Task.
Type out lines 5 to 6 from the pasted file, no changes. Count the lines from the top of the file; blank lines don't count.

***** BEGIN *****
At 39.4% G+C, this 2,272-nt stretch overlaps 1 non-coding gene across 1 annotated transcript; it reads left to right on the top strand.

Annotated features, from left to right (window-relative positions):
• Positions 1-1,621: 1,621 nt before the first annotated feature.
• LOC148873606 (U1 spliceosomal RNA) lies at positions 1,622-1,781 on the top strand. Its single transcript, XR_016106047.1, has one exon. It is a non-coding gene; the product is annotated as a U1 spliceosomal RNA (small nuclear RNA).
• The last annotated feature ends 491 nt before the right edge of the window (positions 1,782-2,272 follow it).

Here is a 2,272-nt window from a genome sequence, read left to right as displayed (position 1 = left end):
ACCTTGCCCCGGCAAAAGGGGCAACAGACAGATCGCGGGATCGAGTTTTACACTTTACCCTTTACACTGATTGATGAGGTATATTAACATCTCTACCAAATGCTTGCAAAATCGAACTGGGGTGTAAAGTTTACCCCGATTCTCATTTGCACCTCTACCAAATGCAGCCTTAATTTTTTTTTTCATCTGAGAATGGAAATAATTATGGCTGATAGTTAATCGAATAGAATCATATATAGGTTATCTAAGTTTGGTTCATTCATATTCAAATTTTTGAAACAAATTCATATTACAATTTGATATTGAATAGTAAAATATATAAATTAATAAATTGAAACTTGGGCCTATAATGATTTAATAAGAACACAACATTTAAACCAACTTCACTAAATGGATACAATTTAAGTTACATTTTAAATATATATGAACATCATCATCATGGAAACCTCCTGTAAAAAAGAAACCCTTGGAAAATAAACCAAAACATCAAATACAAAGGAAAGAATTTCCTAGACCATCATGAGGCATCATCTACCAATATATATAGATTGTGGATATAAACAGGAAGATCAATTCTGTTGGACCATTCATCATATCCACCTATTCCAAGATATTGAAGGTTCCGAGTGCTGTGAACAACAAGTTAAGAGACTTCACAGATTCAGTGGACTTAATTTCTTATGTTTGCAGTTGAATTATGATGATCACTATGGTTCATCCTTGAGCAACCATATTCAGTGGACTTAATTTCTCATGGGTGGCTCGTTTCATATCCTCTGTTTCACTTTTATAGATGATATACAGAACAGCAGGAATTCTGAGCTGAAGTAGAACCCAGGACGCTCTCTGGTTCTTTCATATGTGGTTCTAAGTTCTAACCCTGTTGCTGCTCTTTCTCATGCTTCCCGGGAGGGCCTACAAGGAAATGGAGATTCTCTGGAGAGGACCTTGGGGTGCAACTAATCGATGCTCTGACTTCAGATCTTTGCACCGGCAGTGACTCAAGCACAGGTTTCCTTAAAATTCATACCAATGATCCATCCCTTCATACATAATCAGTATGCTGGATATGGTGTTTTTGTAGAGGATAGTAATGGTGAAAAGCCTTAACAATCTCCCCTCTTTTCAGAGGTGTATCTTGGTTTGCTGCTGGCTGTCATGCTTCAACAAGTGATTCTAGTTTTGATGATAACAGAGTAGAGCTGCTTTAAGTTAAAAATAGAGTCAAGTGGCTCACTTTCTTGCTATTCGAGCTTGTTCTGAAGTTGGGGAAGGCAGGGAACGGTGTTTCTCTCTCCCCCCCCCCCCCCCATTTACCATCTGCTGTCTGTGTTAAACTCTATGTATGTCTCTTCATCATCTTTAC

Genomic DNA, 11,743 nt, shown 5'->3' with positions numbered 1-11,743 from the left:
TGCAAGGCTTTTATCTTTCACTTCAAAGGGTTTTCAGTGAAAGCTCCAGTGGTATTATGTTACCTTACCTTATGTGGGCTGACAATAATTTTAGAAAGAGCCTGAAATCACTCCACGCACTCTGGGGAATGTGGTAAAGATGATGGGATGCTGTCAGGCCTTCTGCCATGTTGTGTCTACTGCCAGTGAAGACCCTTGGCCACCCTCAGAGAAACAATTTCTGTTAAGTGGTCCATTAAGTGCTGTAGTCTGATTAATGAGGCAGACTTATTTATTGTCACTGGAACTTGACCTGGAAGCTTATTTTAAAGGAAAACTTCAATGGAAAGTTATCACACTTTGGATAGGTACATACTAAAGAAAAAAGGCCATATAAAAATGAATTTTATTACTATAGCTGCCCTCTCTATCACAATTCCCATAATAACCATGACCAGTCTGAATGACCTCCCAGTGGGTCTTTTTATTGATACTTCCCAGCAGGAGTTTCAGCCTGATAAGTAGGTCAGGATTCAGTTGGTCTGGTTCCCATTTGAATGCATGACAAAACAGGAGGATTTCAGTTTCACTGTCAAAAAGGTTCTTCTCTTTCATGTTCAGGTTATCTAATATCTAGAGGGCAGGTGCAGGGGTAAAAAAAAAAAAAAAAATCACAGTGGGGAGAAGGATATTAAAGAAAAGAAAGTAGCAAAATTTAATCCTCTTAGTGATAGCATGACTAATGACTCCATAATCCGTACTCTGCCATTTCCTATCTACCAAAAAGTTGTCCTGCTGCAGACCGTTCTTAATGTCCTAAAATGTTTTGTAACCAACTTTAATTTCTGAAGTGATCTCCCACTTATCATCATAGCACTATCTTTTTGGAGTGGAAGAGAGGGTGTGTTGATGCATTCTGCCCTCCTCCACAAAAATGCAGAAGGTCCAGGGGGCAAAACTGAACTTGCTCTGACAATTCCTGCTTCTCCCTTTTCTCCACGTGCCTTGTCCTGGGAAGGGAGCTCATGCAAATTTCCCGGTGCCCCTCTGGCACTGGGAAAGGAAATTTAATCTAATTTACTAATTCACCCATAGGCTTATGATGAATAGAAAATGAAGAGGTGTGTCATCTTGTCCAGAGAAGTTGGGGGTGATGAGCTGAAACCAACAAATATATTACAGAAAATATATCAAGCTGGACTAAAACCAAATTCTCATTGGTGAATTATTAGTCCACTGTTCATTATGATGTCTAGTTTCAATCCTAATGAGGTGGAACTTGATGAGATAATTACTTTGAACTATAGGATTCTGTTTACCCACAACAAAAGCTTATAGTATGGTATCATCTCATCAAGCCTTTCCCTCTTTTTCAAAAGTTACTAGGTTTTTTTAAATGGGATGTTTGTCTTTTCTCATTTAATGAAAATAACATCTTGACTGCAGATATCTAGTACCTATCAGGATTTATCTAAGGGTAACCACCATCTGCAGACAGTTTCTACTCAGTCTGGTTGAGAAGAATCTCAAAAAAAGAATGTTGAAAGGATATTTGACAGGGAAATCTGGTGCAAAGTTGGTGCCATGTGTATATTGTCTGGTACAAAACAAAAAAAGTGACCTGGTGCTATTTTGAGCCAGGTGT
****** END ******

• The last annotated feature ends 491 nt before the right edge of the window (positions 1,782-2,272 follow it).

Here is a 2,272-nt window from a genome sequence, read left to right as displayed (position 1 = left end):